Weaving past cars that honked like loud geese, dodging past staring pedestrians, and avoiding the advances of many a trinket-seller, Aardra and I finally arrived at the large, magnificent Hindu temple located right next to the holy Ganges River in Rishikesh. We took off our sandals and placed them in a cubby, ready to ascend the temple and experience what pilgrims from all over India seek in Rishikesh. I was awed and perhaps a little by the beautiful but haunting Devis, Shivas, Krishnas and Vishnus, their cheeks rounded and eyes wide like porcelain dolls, situated inside separate enclaves. But what struck me the most odd about the temple were the stores selling prayer beads, crystals and jewelry in enclaves adjacent to the gods and goddesses.
And as we climbed to the top of the temple, there was an idol of Krishna with a man sitting inside the enclave. He beckoned for Aardra and me to drink the holy water and palmed some sugar balls into our hands; he said something incomprehensible (as it was in Hindi) and used a chopstick-like wand to mark some red substance on my forehead – a bhindi. He then proceeded to place prayer beads on my neck and then once again mumbled something in Hindi. I had no idea what was happening or the significance of it all, but one thing was clear: after he was done, he motioned towards the bills of rupees on his mini-desk. He wanted money. Aardra looked annoyed and told me to walk away. I returned the prayer beads to him and left, unsure of whether this was a money-making endeavor or a spiritual ritual.
Rishikesh is a land of the holy for Hindus, a place of spiritual retreat for those who want to go on an Eat, Pray, Love journey, a location for pilgrims who are discovering and renewing their spirituality, a place to experience yoga and meditation at its peak. But it has also become highly commercialized, with plenty of tourist attractions such as white water rafting and backpacking, and plenty of people who want to make money off of pilgrims – it is in this place (a mini-travel journey from Chirag) that made me realize that India is a culture of juxtapositions: of beautiful and spiritual traditions, and of ashrams and peaceful meditation—existing right next to loud, disorganized streets with overwhelming smells and sights and aggressive shopkeepers. On one hand, a sense of peace. On the other hand, chaos.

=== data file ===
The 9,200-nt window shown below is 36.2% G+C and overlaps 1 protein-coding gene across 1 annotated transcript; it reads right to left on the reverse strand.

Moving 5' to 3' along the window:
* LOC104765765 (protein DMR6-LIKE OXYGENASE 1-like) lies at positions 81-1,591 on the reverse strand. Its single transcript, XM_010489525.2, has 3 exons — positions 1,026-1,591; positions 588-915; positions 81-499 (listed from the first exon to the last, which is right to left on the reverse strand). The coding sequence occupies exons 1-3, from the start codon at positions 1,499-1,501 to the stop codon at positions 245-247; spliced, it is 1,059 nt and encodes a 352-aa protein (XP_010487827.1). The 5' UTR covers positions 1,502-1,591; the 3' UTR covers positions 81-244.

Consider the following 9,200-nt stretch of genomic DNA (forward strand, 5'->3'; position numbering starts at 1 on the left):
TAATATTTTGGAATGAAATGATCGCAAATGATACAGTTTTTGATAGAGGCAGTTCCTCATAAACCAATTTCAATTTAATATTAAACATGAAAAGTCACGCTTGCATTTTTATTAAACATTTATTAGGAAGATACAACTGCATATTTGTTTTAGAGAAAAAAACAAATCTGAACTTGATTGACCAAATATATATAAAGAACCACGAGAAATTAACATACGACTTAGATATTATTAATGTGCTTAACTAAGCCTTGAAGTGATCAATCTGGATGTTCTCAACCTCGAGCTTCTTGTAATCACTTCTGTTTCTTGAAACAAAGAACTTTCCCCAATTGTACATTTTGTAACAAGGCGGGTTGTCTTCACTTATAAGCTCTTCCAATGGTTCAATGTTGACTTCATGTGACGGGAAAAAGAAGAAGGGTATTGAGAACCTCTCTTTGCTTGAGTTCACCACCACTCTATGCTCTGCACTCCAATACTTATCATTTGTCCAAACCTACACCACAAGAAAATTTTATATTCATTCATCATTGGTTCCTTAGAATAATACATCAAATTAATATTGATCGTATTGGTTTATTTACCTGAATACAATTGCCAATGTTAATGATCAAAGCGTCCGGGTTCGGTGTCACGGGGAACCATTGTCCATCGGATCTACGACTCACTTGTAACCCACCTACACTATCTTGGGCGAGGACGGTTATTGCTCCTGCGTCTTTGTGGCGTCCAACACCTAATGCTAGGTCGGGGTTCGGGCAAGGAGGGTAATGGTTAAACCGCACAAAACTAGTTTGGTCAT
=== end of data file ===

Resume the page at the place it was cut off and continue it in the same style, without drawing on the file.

And the two are even merging, intermingling “pure” faith and “corrupting” money, shops and sanctuaries into one entity: the temple. Which made me question: shouldn’t faith be the only thing that matters in terms of being religious or spiritual? Isn’t your connection to God determined by faith and mind alone? So why must I pay to buy prayer beads, or why must I be compelled to pay this man who coaxed upon me a bhindi?
But this leads me to another line of reasoning, an attempt to explain much that I am experiencing in India: that these people need to make money in any way possible – an endeavor that is not uncommon in as populous of a place in India. It is an endeavor that is not inherently wrong, as every human being needs to make money to buy food or at least be self-sufficient. But as I have learned, one needs to fill up the stomach before one fills up the mind (Maslow’s hierarchy of needs shout out). Surviving and scraping up food or water trumps all, even if it requires you to tie a monkey to a leash or sell religious trinkets in a temple. And where there is a place to capitalize upon for money, even faith, people do it – not just in Hinduism but in all other religions as well. And people drive this market: they are willing to buy these items because they attach significance to them. We attach significance to worldly things.
Traveling, and being bombarded by experiences, sights and smells, gave me a lot of reflect upon. As I looked into the holy waters of the Ganges in Rishikesh, I saw not a reflection of myself, but a reflection of who I was not; a reflection of where I come from by standing in a place where I do not. And while it was an overwhelming trip in every way possible, I am grateful for seeing urban India in some more depth. At the same time, I am 100 times more grateful for being in the peaceful area of Odakhand, where the angry beeps or cars are replaced by singing birds and chirping crickets and where the hot, suffocating air has become a cool mountain breeze.